The Blatt Watch by Peter Blatt: Retirement Planning: How to start over and save for retirement without being overwhelmed

From the desk of Peter Blatt, J.D., LL.M. 

It is time to meet and solve your retirement goal.

Part 1.

I changed some of the facts to make sure the client is not identified.

Last week, I sat with a new client who was recently divorced. He is a successful businessman who makes over $200,000 per year and works long hours. He made a deal with his ex-wife to avoid permanent alimony, and he settled with her and provided all of his savings and his house. She is up over $1.4 million and he only has his business income, but they are both moving on with their respective lives. Their kids are grown up and he just celebrated his 51st birthday. We are now planning his future.

His question to me, how much money do I need to retire? The answer is at least 25 times your current expenses. We did some quick math, he wants $200,000 per year to live on after social security. Now, he wants to retire in 15 years (age 66) and he wants to live well. He is planning on having $3,000 a month on social security ($36,000 per year) and he does not have pension plan at his work.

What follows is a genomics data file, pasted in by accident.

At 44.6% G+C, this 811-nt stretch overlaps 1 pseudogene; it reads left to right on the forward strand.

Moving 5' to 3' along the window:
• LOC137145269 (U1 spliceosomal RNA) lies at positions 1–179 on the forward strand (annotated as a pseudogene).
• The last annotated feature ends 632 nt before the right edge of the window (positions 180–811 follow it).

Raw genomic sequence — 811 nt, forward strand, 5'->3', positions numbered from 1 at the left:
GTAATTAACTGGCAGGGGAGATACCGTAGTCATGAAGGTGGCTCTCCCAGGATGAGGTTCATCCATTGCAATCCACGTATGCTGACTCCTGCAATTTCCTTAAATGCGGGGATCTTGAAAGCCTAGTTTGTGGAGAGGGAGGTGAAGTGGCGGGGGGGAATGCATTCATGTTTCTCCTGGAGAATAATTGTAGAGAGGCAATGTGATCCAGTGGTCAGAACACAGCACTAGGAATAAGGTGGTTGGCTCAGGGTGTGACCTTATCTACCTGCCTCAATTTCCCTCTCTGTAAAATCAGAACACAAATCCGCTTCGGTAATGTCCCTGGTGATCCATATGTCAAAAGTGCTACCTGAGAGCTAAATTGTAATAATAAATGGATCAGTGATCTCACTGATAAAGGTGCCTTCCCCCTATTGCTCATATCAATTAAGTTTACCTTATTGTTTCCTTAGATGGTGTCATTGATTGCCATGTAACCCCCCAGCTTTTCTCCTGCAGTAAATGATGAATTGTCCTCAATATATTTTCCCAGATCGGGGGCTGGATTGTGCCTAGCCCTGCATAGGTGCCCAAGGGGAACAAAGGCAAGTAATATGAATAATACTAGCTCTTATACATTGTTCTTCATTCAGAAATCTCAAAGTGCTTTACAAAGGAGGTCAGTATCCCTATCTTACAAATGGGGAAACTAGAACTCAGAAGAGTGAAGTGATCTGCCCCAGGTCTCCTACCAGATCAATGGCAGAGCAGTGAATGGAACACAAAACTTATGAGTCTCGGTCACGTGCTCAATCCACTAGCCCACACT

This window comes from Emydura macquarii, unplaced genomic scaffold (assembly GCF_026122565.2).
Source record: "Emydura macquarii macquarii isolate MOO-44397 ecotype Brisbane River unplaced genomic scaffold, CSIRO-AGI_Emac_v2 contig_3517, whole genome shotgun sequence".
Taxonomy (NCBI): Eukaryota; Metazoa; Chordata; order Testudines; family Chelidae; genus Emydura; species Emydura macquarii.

I told him traditional planning says that you can withdrawal 4% of your assets and have it last 30 years of retirement. [As an aside, there is only a 82% chance of his success if he solely invests in mutual funds]. He then figured out how much he needs for retirement (we looked at his current expenses without retirement contribution as he is retired, and indexed it for inflation).

I took the amount he desired (i.e., $200,000 of annual income) and divided it by a reasonable withdrawal rate of 4%, he needs $5,000,000 at retirement.

Formula for Amount Needed: Desired Annual Expenses / 4%  =   Amount Needed for Retirement 
e.g., $100,000 per year of income / 4% = $2,500,000 needed if going to retire today

I told him that is an incredibly large number and it will be very hard to achieve. We talked about alternative choices. We found a way for him to live comfortably by putting away 15% per year and guaranteeing that he has enough income for retirement. Part goes into his 401(k) plan and part into other investments. Let me help you understand how to succeed in retirement. Know your numbers and put a plan together. Start your retirement planning today!